It has been another crazy week on the political and financial market front. Donald Trump's unexpected win on Tuesday sent shockwaves across global markets with everything from currencies and stocks to commodities and particularly bonds trying to work out what the future now holds.
Perhaps it's best to kick off this weekly update by taking a look at some of the major market developments since Tuesday night, before polling stations began to close across the US. The single biggest development since the result became known was Trump's pledge to open up the public purse with over $500 billion earmarked for infrastructure projects branded as the "rebuilding of America".
The combination of increased fiscal spending and tax cuts helped to send US bond yields sharply higher as it increased funding pressure and also lifted inflation expectations. During the past couple of days, the bond selloff has spread from developed to emerging markets as the years of cheap dollar funding looks set to come to an end.
Market movements since the US election
The commodity space was gearing up for a Clinton victory and that led the market to believe that the next four years would be more of the same. A Trump victory had – wrongly, it turns out – been expected to lift gold and hurt growth-dependent commodities such as industrial metals.
That assumption turned out to be completely wrong as the pre-election focus had been more on Trump's personality rather than the market implications of his stated policies.
Instead of seeing gold break the downtrend from 2011, it was instead copper which surged higher to record its biggest weekly gain in decades.
Chinese data improvements, Trump's pledge to invest in infrastructure, and the surge in speculative demand seen on exchanges from New York to London and particularly Shanghai have all helped drive copper to a 16-month high. This comes after the industrial metal has been trading sideways for the past year as rising supply kept hitting a market characterised by faltering demand.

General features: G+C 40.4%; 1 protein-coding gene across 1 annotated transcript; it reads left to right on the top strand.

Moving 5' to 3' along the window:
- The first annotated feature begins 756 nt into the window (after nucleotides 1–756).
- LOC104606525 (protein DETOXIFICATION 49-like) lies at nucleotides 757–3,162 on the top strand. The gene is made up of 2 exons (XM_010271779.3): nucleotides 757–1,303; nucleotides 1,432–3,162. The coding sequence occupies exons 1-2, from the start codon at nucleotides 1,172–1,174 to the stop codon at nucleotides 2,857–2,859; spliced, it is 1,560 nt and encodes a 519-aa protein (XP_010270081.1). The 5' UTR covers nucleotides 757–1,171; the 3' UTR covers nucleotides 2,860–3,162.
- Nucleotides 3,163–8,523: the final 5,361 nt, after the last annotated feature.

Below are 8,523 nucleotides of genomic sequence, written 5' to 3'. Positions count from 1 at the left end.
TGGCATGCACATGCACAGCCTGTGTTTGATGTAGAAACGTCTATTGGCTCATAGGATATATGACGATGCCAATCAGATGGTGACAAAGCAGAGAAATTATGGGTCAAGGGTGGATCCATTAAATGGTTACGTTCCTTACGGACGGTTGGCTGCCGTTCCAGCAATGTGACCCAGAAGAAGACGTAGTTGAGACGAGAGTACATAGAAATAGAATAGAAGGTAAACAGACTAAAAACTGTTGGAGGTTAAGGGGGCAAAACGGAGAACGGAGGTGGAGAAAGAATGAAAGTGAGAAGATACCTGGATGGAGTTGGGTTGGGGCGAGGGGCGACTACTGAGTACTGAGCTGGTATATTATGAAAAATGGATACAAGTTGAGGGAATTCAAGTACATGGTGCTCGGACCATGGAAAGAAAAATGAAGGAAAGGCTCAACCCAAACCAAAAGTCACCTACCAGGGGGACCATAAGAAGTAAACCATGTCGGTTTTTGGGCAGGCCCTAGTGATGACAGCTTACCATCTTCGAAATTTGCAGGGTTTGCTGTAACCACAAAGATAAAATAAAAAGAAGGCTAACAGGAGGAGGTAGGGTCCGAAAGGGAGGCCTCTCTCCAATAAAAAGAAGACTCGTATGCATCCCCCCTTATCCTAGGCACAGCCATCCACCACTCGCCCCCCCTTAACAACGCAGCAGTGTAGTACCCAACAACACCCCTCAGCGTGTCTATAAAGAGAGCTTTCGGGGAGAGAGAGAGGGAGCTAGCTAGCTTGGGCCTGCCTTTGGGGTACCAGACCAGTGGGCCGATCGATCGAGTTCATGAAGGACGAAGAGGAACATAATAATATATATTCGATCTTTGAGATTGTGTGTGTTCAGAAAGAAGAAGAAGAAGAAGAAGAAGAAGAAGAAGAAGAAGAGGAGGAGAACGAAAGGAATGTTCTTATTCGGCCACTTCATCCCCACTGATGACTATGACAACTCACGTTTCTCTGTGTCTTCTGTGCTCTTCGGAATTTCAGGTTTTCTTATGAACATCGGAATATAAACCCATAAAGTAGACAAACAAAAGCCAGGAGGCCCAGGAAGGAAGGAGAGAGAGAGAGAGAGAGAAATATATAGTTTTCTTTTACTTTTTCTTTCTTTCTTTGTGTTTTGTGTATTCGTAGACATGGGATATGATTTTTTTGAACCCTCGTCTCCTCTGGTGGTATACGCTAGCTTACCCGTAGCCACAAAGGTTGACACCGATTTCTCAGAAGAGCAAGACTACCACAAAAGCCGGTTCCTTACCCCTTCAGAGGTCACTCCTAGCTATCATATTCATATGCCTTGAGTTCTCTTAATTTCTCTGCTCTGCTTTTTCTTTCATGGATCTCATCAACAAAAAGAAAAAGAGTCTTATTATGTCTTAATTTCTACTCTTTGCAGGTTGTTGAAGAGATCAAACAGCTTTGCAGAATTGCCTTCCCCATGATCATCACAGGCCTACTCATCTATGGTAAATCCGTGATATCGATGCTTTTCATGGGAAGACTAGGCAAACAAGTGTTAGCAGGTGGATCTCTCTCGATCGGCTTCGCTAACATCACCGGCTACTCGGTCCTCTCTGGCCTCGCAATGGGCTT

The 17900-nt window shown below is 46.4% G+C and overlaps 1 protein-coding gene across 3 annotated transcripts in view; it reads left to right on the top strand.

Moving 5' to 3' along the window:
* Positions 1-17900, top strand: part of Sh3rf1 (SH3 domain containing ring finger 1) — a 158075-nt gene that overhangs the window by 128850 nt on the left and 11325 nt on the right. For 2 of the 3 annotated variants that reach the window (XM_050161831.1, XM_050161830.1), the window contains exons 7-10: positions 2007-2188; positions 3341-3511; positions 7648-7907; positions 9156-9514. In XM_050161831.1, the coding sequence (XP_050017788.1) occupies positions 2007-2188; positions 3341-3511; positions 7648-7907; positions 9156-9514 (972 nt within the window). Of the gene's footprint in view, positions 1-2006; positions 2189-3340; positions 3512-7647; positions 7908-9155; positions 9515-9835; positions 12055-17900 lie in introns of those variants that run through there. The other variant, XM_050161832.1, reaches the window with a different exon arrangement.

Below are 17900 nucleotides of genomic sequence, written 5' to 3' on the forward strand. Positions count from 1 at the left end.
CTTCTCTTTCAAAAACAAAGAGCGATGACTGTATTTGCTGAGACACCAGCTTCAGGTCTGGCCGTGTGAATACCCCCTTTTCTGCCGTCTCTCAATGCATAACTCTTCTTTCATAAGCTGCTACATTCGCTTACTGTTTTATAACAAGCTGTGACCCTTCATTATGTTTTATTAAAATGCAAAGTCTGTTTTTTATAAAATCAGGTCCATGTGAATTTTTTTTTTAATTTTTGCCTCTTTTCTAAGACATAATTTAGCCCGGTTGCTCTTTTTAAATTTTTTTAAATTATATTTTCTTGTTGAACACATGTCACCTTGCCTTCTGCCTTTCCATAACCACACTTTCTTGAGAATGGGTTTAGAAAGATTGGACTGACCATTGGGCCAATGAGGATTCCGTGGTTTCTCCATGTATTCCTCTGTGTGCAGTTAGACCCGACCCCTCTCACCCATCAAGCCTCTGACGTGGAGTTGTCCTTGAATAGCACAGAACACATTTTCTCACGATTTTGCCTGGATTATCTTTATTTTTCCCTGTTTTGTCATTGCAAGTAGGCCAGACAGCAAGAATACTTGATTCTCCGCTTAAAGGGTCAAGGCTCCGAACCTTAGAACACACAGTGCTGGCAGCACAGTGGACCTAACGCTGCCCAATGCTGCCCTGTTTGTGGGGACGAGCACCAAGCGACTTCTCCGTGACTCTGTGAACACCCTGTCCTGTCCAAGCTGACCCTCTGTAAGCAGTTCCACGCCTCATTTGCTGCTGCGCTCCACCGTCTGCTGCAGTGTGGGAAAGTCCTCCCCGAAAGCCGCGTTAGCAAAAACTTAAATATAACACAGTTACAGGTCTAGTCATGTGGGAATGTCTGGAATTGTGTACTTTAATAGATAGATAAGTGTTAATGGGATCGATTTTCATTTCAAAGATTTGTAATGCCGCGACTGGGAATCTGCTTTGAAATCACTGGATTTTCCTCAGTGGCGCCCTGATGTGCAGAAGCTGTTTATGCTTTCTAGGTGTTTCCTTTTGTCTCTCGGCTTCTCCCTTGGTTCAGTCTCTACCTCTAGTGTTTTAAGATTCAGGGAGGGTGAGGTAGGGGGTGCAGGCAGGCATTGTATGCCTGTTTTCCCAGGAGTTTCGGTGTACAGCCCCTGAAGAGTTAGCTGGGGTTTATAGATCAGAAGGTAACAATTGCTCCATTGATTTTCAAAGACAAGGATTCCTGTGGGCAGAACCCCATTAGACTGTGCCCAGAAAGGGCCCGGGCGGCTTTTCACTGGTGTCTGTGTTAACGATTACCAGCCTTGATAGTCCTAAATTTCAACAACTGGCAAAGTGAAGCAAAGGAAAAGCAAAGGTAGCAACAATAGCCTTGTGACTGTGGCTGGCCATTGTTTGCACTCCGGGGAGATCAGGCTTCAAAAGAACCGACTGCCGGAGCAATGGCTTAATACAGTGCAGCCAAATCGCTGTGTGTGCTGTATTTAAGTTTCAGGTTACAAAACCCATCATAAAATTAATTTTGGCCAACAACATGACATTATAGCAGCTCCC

The gains following the election result alone have been in the area of 13%. Ultimately, it was copper and not gold that broke its five-year downturn to record its best week in decades.
Copper and gold long term trends
Gold whipsawed on Wednesday following Trump's surprise victory. In the run-up to the election a Trump win was seen as gold-positive because of the heightened uncertainty it ostensibly entailed. Just as with the unexpected Brexit result back in June, gold began taking off while stocks and the dollar dropped as the state-by-state results started to emerge.
Gold surged past resistance at both $1,308/oz and $1,328/oz, but before Trump's win had even been officially confirmed, most markets began reversing. In his acceptance speech, Trump struck a conciliatory tone while highlighting his call to rebuild America through increased spending on infrastructure.
Gold ended up doing a $70 round trip with record trading volumes on the Comex futures exchange before finishing the day almost unchanged.
The rise in bond yields is not good for gold unless accompanied by a similar rise in inflation. The chart below shows that the move so far in 10-year bond yields has seen the real yield rise to 0.25% – the highest level since June.
Low real yields have provided a major source of support for gold this year, but depending on inflation expectations, this source of support has at least for now been sharply reduced.
Rising US bond yields and the brewing emerging markets crisis has seen strong demand for dollars post- the election, and this marks yet another gold-negative development.
Low real yields and a stable dollar, two previous pillars of support for gold, are currently fading.